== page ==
Three Final Fantasy Games They Should Remake Before VI and VII

Now that we’re all on the cusp of buying yet another remake of Final Fantasy IV, I’m settling in for another round of somewhat frustrated jokes to the effect of, “Why FF4, again? Why not FF6 or FF7?” Because let’s face it — those are the ones everyone wants to see remade. We’ve all seen Advent Children, we all know how amazing the world and characters of FF7 can be made to look on modern consoles. And as for FF6? Well, I suppose everyone saw how nice the DS remakes turned out, and want the same thing done for their favoritest game ever.

For my part, though, I don’t feel like I need updates to FF6 or FF7. The former is a fan favorite, and sort of the platonic ideal of the 16-bit RPG. The latter has had so many spin-offs and sequels that the world sort of doesn’t need to be re-imagined.

No, I can think of at least three FF games that need some love first.

Final Fantasy XII

This game is only a few years old, but I’m more than ready for a remake. Not even a remake, even; just a port with a few extra features. Here’s what I want:

1) FF12 on a portable system, with
2) an in-game suspend feature, and
3) the ability to scale and re-play completed hunts.

I think a lot of handheld gamers have a nice, familiar “go-to” game. Everyone’s always playing whatever the hot new release is, of course, but folks also like something old and good to keep in their back pocket and just whip out and play for a few minutes at a time. I think FF12 has great potential to be that game.

When you boil it straight down, FF12 is very grind-y. Playing it is very much like running quests in an MMO; you slaughter monsters, reap the spoils, spend points on character builds, upgrade equipment at arbitrary intervals, and — this is key — you do all of this passively. Once you wrap your head around gambits, FF12 is very much a “fire and forget” game. Your eyes glaze over and roll back, your mind starts drifting, and your thumbs work on autopilot. The whole while, your little in-game guys run around cheerfully hacking a path through swaths of bad guys, rewarding the player with an endless flurry of bells, whistles, and minor rewards.

Does this sound like anyone else to be the perfect game to play for five or six minutes while waiting for a bus? Or sitting in a hotel lobby?

The flip-side of that coin are the hunts, boss fights and Esper battles, which are some of the most demanding experiences I’ve ever had in a JRPG. There is simply no way you can topple Zeromus or Gilgamesh without tapping and exploiting every single thing you know about the game. You must learn which buffs to use, and when. You will care about the properties of different weapon types, which in any other game would be inconsequential. You will painstakingly organize your gambits — and then re-organize them because “HP < 50%" and "HP < 40%" mean different things at different points in the fight. You will sweat. You will frantically swap characters out of the active party so they don't die. And remember: Zeromus and Gilgamesh are at the low end of the game’s long list of epic endgame boss fights.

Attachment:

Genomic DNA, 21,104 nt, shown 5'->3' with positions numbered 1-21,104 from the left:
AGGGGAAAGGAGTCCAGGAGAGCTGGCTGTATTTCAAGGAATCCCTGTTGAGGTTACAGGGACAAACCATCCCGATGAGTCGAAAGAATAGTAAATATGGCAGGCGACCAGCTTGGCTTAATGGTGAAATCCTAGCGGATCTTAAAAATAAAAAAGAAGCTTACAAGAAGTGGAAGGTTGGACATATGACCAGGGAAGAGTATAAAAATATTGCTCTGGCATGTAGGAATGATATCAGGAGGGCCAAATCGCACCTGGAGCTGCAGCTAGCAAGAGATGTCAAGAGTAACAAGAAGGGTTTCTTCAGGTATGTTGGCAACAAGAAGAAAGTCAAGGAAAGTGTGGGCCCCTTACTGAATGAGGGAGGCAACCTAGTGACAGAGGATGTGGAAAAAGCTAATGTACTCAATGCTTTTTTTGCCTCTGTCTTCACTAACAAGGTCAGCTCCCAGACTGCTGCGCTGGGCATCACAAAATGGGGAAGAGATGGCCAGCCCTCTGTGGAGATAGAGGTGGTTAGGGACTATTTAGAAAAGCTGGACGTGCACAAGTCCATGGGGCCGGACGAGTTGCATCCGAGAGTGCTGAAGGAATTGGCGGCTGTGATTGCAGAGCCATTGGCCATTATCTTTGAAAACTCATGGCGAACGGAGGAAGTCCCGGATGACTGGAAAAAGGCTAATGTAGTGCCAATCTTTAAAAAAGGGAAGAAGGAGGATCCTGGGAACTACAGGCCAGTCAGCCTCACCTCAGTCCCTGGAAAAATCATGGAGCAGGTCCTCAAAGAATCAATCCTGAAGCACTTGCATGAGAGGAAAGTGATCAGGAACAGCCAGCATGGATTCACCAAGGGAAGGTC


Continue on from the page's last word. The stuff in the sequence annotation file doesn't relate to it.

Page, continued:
Once you’ve cleared the game and toppled all the hunts, a button that lets you re-play much harder versions of them would be enough to give die-hard FF12 fans another hundred or so hours of game time. And you know, if they wanted to give us that International Zodiac Dealie while they were at it? I’d call it icing.

Final Fantasy VIII

FF8 has a lot going for it. It has these really deep and amazing game systems that tap into the part of your brain that is willing to experiment for hours just to eke out another +1 on the menu screen… but it was smart enough to have a button you could push to have the game make all those decisions for you. You could play FF8 as a number-cruncher, or you could just kick back and enjoy the ride.

Here’s the problem: the ride was real bumpy.

As a result, a lot of people hated FF8. People who didn’t care much about crunching numbers (i.e.: almost the entire JRPG market in North America in the late 90s) didn’t experience the game’s best attributes… and the game’s plot and characters weren’t enough to placate them. I think answer to many of these issues would be a competent re-write.

First and foremost, FF8 has probably the most unlikeable cast in the series. (By which I mean: I like them, but then I’m a nutbar fanboy apologist.) All six of the PCs are practically charactitures of themselves; Squall is the brooding loner, Zell is the crazy spaz, Selphie is the bubbly schoolgirl, etc. Taking a hot iron to these characters would smooth them out a bit, and make them more relatable. The game already does this to a small degree, but it’s not enough. By the time Squall isn’t a brooding loner anymore, 40 hours have gone by and everyone who hated him had already quit playing.

Second, FF8 tried desperately to sell itself on being a love story. This was stupid, bad and wrong. Squall and Rinoa were fine as colorful RPG characters, but they were not believable enough or mature enough to carry a romance plot all on their own. Anyone who didn’t quite playing early on because they got sick of Squall certainly did when the game tried to jam his sudden devotion to Rinoa own their throats.